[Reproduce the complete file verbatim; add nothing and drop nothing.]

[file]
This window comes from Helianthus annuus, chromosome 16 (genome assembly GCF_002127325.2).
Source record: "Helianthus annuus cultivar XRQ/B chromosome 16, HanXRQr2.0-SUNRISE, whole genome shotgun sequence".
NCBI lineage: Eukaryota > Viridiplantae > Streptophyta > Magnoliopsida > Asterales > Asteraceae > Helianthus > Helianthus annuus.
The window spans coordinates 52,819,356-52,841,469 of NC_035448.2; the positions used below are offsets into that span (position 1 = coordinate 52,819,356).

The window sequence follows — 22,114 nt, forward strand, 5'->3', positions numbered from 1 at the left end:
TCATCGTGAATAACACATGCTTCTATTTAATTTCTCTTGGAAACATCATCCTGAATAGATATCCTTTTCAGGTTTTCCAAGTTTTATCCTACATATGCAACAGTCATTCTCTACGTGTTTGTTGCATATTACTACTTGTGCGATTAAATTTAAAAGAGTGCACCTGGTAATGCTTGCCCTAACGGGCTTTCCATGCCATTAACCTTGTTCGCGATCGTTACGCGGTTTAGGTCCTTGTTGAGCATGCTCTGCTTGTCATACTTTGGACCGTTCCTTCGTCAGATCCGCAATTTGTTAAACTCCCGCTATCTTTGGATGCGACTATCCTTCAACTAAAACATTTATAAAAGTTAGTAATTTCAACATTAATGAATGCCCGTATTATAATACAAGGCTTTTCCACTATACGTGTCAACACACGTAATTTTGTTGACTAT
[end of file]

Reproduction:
This window comes from Helianthus annuus, chromosome 16 (genome assembly GCF_002127325.2).
Source record: "Helianthus annuus cultivar XRQ/B chromosome 16, HanXRQr2.0-SUNRISE, whole genome shotgun sequence".
NCBI lineage: Eukaryota > Viridiplantae > Streptophyta > Magnoliopsida > Asterales > Asteraceae > Helianthus > Helianthus annuus.
The window spans coordinates 52,819,356-52,841,469 of NC_035448.2; the positions used below are offsets into that span (position 1 = coordinate 52,819,356).

The window sequence follows — 22,114 nt, forward strand, 5'->3', positions numbered from 1 at the left end:
TCATCGTGAATAACACATGCTTCTATTTAATTTCTCTTGGAAACATCATCCTGAATAGATATCCTTTTCAGGTTTTCCAAGTTTTATCCTACATATGCAACAGTCATTCTCTACGTGTTTGTTGCATATTACTACTTGTGCGATTAAATTTAAAAGAGTGCACCTGGTAATGCTTGCCCTAACGGGCTTTCCATGCCATTAACCTTGTTCGCGATCGTTACGCGGTTTAGGTCCTTGTTGAGCATGCTCTGCTTGTCATACTTTGGACCGTTCCTTCGTCAGATCCGCAATTTGTTAAACTCCCGCTATCTTTGGATGCGACTATCCTTCAACTAAAACATTTATAAAAGTTAGTAATTTCAACATTAATGAATGCCCGTATTATAATACAAGGCTTTTCCACTATACGTGTCAACACACGTAATTTTGTTGACTAT